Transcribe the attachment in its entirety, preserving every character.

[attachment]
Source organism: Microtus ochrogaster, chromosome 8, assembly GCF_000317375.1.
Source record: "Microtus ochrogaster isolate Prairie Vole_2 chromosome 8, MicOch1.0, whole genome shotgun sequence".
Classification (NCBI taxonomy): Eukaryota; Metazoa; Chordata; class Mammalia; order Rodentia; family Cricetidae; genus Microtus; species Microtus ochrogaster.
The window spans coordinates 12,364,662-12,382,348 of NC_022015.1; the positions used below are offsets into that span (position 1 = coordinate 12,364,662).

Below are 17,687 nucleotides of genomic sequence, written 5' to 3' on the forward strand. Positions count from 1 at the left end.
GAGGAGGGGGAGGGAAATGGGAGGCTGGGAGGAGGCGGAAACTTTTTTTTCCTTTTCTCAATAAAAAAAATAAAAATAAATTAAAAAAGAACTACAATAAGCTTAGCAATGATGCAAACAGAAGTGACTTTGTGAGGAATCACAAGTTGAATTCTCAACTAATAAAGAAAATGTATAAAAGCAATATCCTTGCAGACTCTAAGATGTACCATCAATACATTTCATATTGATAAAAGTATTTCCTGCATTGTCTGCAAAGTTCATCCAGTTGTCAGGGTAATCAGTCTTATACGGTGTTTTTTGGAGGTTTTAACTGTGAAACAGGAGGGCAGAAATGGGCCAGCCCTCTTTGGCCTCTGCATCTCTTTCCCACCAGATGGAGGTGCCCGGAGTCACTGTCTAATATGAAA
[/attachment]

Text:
Source organism: Microtus ochrogaster, chromosome 8, assembly GCF_000317375.1.
Source record: "Microtus ochrogaster isolate Prairie Vole_2 chromosome 8, MicOch1.0, whole genome shotgun sequence".
Classification (NCBI taxonomy): Eukaryota; Metazoa; Chordata; class Mammalia; order Rodentia; family Cricetidae; genus Microtus; species Microtus ochrogaster.
The window spans coordinates 12,364,662-12,382,348 of NC_022015.1; the positions used below are offsets into that span (position 1 = coordinate 12,364,662).

Below are 17,687 nucleotides of genomic sequence, written 5' to 3' on the forward strand. Positions count from 1 at the left end.
GAGGAGGGGGAGGGAAATGGGAGGCTGGGAGGAGGCGGAAACTTTTTTTTCCTTTTCTCAATAAAAAAAATAAAAATAAATTAAAAAAGAACTACAATAAGCTTAGCAATGATGCAAACAGAAGTGACTTTGTGAGGAATCACAAGTTGAATTCTCAACTAATAAAGAAAATGTATAAAAGCAATATCCTTGCAGACTCTAAGATGTACCATCAATACATTTCATATTGATAAAAGTATTTCCTGCATTGTCTGCAAAGTTCATCCAGTTGTCAGGGTAATCAGTCTTATACGGTGTTTTTTGGAGGTTTTAACTGTGAAACAGGAGGGCAGAAATGGGCCAGCCCTCTTTGGCCTCTGCATCTCTTTCCCACCAGATGGAGGTGCCCGGAGTCACTGTCTAATATGAAA